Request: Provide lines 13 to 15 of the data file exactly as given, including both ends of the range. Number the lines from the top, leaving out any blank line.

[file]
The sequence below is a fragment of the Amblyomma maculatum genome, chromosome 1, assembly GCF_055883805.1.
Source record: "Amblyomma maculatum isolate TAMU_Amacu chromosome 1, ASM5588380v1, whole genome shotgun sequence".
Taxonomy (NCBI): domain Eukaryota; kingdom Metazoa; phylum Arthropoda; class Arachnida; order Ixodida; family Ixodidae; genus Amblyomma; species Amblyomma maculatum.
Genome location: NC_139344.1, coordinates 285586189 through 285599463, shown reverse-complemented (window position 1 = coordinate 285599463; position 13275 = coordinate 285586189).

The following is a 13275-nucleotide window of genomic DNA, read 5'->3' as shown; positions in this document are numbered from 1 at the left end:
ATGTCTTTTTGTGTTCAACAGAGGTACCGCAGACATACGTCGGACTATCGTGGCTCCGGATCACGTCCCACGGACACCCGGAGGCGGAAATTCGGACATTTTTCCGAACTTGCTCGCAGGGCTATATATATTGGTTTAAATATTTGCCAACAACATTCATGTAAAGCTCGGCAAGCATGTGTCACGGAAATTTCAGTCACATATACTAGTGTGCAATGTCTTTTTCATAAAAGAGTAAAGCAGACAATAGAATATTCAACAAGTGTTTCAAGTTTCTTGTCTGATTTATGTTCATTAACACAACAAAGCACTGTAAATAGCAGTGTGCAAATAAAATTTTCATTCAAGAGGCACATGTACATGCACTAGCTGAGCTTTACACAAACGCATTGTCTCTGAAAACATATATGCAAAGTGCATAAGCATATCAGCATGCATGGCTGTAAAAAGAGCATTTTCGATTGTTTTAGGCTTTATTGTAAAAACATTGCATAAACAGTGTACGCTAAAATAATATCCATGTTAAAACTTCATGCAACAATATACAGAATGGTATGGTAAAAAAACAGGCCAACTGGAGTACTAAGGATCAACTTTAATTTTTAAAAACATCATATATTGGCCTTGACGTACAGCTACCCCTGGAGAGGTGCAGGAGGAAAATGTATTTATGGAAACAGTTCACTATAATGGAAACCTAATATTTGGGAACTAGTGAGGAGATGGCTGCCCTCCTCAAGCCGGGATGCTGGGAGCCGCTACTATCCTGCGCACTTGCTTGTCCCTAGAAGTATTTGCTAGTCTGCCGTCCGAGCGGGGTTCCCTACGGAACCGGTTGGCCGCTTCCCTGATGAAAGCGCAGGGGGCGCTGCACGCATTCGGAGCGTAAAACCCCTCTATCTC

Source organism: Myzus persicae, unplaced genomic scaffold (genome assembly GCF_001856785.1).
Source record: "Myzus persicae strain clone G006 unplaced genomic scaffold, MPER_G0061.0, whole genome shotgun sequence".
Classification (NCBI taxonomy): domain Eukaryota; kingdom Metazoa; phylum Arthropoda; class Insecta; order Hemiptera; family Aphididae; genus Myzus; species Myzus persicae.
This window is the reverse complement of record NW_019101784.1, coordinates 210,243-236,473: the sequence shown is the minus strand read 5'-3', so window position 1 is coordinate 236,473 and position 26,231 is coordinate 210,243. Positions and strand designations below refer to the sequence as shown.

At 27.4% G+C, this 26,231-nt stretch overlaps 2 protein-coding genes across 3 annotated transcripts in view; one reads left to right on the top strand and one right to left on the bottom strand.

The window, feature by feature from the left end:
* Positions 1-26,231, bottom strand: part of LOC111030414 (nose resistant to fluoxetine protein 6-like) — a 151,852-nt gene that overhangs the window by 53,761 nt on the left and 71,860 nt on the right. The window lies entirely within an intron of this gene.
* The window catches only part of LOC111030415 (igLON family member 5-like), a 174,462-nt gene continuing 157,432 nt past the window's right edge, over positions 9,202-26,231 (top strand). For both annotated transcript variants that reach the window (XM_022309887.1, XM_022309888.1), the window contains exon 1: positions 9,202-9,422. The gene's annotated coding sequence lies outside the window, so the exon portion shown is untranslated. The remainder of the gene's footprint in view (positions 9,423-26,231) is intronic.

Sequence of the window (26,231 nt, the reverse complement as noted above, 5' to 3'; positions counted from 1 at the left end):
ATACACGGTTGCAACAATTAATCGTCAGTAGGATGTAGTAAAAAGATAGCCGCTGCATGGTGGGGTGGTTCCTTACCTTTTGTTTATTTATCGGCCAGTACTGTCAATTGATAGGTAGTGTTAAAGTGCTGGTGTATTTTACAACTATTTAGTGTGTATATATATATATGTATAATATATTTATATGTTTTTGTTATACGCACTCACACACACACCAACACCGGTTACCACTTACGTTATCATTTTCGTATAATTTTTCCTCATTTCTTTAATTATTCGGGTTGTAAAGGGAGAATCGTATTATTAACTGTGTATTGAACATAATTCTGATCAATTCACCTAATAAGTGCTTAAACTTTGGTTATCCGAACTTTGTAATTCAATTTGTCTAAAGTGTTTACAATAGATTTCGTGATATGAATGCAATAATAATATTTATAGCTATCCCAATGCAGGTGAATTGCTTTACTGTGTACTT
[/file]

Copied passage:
* Positions 1-26,231, bottom strand: part of LOC111030414 (nose resistant to fluoxetine protein 6-like) — a 151,852-nt gene that overhangs the window by 53,761 nt on the left and 71,860 nt on the right. The window lies entirely within an intron of this gene.
* The window catches only part of LOC111030415 (igLON family member 5-like), a 174,462-nt gene continuing 157,432 nt past the window's right edge, over positions 9,202-26,231 (top strand). For both annotated transcript variants that reach the window (XM_022309887.1, XM_022309888.1), the window contains exon 1: positions 9,202-9,422. The gene's annotated coding sequence lies outside the window, so the exon portion shown is untranslated. The remainder of the gene's footprint in view (positions 9,423-26,231) is intronic.

Sequence of the window (26,231 nt, the reverse complement as noted above, 5' to 3'; positions counted from 1 at the left end):